November 29, 2022
Ithaca, NY | 34°F


The Daytona 500 is on tonight…


But do you care? I love sports and I can honestly say I will be fully engrossed in my homework at 7pm tonight when the Daytona 500 starts.

I used to have matchbox cars that I’d race around my floor during each and every Nascar race. The day before a race I’d set up a qualifying round where I’d time each car on my made up course to set the lineup for the real deal the next day. I still don’t have many friends today.

The point is, what happened to Nascar? Does it matter to people? I once cared about the sport and I surely do not anymore. And I guess by “people”, I must mean the Northeastern population of the United States because I haven’t been exposed to how intense racing seemingly is in the Southern part of the nation. I might just not be cultured enough to be able to grasp the magnitude of Nascar racing, but from my sheltered point of view, it’s dead.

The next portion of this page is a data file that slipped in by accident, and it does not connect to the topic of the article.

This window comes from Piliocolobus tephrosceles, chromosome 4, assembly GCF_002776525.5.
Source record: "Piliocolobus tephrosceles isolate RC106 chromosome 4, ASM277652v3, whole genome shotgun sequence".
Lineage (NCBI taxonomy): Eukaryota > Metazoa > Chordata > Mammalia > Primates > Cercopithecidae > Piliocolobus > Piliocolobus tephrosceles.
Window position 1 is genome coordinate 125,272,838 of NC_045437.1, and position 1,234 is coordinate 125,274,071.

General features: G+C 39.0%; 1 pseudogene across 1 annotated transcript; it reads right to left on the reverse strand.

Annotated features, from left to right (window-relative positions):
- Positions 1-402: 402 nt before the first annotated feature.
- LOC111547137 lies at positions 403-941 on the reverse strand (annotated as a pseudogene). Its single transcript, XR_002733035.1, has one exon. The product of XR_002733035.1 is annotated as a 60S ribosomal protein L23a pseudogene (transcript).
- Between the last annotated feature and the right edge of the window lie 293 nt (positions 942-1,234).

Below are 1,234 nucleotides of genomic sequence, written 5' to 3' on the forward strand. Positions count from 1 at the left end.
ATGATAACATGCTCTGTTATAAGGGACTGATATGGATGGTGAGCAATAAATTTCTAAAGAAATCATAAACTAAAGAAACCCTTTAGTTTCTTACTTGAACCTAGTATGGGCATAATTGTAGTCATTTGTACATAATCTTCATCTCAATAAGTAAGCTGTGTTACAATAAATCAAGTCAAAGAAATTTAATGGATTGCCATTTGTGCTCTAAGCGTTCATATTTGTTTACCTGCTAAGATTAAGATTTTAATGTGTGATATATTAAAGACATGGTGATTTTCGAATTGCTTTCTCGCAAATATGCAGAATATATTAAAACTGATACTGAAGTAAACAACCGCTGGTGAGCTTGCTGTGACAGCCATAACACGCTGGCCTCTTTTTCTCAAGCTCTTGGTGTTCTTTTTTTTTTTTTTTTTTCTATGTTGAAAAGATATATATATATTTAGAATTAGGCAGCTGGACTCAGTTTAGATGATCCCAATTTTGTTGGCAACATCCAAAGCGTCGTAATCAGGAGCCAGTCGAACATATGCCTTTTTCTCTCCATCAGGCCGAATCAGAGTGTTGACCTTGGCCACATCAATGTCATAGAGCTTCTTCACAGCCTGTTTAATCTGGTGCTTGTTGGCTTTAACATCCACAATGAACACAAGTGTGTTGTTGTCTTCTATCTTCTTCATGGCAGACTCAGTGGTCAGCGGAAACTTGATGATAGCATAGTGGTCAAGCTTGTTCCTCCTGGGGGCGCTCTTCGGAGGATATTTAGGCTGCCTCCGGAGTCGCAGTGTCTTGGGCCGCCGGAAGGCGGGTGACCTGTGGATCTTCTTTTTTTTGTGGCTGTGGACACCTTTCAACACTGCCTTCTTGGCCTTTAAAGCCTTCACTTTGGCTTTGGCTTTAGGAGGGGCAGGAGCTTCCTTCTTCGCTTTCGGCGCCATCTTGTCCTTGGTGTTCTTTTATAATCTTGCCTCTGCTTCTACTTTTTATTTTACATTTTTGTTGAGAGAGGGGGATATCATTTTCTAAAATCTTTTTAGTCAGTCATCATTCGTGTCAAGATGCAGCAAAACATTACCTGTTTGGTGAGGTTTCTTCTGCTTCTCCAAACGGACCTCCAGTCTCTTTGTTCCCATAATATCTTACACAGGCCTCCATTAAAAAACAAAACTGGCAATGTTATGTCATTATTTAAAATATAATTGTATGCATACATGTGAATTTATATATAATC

I chose that picture for a reason: I feel the “people” who do watch Nascar only watch because they want to see violence, they want to see cars smashing into each other. The actual fans have more profound reasons for watching and I understand that — they’re separate from the “people” I’m talking about. I’m trying to comprehend if casual sports fans do the Nascar disco anymore because I think that dance is over. I think the sentence, “Yo, turn on the Daytona 500. I heard it’s getting good,” won’t be said tonight.

I think people are becoming numb to Nascar. If my theory about only watching for the big crash is right, then I can elaborate. “People” like violence, but not too much. Football has the most visual violence, hence why it reins over the US. But not too much — people are a James Harrison hit away from calling for new safety measures. However, Nascar drivers are one error away from death. No one likes watching death, unless it’s a movie. Sports are real. It could be the casual sports fan is becoming more human and less Gladiator.

Or maybe Nascar will grow because Americans gobble up watching things-moving-fast. That would explain a lot (Jersey Shore).